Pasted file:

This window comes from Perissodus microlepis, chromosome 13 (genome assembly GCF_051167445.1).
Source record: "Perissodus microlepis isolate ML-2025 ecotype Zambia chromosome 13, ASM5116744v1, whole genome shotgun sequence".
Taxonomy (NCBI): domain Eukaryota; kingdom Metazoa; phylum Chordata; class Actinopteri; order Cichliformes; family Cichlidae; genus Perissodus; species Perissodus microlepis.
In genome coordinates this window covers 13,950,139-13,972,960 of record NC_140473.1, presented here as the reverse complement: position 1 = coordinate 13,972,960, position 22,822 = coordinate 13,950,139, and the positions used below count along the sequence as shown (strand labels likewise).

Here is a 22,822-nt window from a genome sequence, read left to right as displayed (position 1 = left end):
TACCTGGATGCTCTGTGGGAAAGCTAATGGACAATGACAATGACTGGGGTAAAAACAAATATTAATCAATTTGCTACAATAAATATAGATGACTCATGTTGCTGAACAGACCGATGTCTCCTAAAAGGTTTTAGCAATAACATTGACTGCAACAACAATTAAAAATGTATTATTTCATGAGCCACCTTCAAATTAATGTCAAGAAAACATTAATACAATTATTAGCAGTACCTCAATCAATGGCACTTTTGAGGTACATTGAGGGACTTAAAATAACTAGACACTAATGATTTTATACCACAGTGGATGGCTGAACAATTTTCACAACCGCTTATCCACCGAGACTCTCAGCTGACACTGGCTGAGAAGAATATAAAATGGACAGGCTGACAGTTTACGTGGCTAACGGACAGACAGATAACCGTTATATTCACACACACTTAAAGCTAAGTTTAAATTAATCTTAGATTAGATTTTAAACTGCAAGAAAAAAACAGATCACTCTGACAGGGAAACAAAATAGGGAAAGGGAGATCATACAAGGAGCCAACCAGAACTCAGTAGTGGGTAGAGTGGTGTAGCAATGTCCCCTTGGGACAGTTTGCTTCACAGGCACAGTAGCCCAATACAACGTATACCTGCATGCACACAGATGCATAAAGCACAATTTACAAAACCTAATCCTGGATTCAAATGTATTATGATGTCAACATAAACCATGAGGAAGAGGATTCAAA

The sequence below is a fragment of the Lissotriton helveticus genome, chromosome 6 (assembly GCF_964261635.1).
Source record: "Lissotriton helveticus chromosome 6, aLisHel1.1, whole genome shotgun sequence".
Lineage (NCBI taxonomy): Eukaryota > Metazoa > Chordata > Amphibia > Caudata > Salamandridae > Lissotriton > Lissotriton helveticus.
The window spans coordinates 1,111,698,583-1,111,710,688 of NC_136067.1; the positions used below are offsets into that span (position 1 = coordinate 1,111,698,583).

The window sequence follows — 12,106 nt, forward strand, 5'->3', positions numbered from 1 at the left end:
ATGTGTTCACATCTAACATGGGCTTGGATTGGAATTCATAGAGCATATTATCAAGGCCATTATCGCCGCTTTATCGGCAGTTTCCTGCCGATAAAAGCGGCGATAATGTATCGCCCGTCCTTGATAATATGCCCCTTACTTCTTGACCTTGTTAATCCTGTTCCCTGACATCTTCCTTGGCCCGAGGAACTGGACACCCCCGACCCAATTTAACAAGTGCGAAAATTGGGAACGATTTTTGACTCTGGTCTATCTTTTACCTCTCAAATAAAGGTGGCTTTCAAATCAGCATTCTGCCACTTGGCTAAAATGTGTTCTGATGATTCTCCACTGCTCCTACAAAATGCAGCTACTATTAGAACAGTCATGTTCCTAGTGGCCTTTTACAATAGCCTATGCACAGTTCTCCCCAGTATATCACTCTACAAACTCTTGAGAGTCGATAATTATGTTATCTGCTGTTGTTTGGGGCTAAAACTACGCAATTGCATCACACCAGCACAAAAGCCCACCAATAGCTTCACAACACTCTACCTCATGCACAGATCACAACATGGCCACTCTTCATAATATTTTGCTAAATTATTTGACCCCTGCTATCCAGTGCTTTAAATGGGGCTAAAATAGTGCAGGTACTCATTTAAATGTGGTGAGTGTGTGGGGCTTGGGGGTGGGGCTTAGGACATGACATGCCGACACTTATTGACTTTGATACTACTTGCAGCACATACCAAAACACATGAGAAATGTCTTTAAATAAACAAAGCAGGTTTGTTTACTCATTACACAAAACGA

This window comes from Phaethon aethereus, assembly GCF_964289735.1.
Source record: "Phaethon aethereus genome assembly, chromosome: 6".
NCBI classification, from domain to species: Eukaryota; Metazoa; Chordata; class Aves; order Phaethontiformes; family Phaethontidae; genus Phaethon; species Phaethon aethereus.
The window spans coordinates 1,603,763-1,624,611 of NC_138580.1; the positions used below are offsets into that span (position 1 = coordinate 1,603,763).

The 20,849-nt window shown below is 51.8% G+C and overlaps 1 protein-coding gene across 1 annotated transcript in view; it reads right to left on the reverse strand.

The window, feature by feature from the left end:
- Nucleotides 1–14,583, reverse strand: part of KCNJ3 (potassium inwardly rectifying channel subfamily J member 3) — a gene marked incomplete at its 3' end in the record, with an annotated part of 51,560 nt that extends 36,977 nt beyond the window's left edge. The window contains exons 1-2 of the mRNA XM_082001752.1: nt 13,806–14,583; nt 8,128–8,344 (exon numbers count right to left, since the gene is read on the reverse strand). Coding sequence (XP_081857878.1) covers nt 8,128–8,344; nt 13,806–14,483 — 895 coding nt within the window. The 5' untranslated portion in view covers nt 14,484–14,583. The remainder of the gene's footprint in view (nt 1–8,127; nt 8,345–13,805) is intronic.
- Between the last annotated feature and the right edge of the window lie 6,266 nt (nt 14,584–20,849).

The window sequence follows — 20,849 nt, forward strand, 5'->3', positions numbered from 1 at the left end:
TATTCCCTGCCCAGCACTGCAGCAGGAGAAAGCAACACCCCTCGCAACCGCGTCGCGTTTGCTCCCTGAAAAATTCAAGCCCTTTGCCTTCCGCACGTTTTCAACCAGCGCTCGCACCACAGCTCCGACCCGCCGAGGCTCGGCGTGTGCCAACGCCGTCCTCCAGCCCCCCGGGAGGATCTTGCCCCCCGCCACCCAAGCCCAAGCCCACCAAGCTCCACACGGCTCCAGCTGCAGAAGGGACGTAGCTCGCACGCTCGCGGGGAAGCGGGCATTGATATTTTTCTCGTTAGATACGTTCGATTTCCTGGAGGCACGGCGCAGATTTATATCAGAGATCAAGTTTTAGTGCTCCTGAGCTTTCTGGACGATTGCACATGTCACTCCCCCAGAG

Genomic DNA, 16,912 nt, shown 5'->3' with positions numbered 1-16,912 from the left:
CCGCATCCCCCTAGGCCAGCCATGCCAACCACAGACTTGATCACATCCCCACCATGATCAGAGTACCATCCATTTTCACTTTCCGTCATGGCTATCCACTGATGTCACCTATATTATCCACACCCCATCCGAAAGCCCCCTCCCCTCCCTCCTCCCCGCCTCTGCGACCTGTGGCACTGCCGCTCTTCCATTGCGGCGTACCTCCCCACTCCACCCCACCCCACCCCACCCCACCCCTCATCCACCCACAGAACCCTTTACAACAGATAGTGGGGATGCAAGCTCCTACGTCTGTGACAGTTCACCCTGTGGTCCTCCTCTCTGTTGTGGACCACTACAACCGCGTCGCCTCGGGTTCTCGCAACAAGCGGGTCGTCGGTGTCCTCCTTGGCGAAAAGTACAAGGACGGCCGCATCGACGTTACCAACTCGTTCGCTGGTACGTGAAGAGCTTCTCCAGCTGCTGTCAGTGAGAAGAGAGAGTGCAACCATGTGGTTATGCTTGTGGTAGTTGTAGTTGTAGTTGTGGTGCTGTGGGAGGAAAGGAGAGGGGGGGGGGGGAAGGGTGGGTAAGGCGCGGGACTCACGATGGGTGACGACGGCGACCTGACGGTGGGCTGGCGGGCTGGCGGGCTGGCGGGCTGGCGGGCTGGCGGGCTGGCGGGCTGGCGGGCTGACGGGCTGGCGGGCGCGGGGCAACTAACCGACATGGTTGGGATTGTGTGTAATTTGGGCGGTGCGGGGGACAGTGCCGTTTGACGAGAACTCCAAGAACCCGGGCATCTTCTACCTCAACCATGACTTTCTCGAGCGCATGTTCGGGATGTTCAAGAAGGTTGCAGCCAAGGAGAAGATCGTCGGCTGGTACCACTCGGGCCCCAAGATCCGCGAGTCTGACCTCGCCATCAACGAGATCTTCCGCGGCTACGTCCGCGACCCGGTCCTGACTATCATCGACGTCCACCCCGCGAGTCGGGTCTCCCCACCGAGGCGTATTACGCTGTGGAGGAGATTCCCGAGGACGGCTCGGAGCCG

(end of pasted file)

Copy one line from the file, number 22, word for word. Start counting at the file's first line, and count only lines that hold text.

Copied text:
TATTCCCTGCCCAGCACTGCAGCAGGAGAAAGCAACACCCCTCGCAACCGCGTCGCGTTTGCTCCCTGAAAAATTCAAGCCCTTTGCCTTCCGCACGTTTTCAACCAGCGCTCGCACCACAGCTCCGACCCGCCGAGGCTCGGCGTGTGCCAACGCCGTCCTCCAGCCCCCCGGGAGGATCTTGCCCCCCGCCACCCAAGCCCAAGCCCACCAAGCTCCACACGGCTCCAGCTGCAGAAGGGACGTAGCTCGCACGCTCGCGGGGAAGCGGGCATTGATATTTTTCTCGTTAGATACGTTCGATTTCCTGGAGGCACGGCGCAGATTTATATCAGAGATCAAGTTTTAGTGCTCCTGAGCTTTCTGGACGATTGCACATGTCACTCCCCCAGAG